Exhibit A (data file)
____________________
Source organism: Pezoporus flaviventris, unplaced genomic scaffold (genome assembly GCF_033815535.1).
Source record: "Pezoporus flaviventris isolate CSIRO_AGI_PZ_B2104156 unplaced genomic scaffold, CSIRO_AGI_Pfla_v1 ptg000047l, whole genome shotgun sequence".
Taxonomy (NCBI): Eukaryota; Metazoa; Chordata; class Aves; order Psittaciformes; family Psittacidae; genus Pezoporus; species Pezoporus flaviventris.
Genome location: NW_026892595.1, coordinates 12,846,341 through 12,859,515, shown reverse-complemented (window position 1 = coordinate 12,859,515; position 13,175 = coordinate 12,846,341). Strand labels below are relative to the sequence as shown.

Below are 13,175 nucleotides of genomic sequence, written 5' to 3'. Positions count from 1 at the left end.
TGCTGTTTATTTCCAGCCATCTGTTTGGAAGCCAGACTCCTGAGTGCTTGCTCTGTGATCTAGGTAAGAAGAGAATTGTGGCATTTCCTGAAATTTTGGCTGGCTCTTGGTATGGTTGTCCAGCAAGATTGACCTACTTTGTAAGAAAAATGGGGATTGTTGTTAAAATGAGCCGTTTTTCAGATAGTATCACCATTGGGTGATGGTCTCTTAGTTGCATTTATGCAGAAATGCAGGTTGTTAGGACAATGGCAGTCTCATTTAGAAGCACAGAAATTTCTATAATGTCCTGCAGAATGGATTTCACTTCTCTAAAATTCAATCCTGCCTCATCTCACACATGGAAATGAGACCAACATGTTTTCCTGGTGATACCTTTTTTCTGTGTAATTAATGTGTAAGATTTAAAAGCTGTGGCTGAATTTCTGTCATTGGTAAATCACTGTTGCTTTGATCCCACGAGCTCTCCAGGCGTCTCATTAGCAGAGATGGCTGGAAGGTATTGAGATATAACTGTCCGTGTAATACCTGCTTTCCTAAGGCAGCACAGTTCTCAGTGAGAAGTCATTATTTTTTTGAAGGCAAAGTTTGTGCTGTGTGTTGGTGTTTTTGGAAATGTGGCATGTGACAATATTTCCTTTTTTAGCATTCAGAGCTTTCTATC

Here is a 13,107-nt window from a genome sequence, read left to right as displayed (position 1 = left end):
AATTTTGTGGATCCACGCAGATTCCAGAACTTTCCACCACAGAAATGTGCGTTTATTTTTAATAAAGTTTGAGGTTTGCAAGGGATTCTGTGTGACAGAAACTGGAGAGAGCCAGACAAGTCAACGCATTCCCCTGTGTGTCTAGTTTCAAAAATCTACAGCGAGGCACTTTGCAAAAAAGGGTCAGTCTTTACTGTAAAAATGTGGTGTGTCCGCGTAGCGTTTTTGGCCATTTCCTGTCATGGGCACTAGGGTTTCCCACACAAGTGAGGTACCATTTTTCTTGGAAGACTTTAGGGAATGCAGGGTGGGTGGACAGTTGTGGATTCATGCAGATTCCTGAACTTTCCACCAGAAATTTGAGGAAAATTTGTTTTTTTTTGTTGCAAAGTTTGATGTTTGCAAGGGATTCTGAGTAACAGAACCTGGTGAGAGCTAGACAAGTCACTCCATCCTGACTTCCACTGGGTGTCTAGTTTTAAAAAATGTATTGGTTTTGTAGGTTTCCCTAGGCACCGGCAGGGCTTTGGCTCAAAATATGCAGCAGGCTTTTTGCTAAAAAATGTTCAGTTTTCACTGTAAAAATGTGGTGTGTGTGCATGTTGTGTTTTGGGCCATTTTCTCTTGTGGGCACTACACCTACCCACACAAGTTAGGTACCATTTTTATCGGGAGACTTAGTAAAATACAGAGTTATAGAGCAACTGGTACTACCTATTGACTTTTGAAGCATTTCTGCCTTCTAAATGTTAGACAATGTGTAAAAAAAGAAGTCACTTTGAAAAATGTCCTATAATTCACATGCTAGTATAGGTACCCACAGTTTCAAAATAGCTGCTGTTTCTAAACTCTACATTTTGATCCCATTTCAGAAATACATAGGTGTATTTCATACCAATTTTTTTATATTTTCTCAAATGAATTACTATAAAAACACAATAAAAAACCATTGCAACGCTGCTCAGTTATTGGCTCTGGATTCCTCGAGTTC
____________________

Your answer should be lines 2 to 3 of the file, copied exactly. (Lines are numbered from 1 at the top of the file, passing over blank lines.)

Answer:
Source record: "Pezoporus flaviventris isolate CSIRO_AGI_PZ_B2104156 unplaced genomic scaffold, CSIRO_AGI_Pfla_v1 ptg000047l, whole genome shotgun sequence".
Taxonomy (NCBI): Eukaryota; Metazoa; Chordata; class Aves; order Psittaciformes; family Psittacidae; genus Pezoporus; species Pezoporus flaviventris.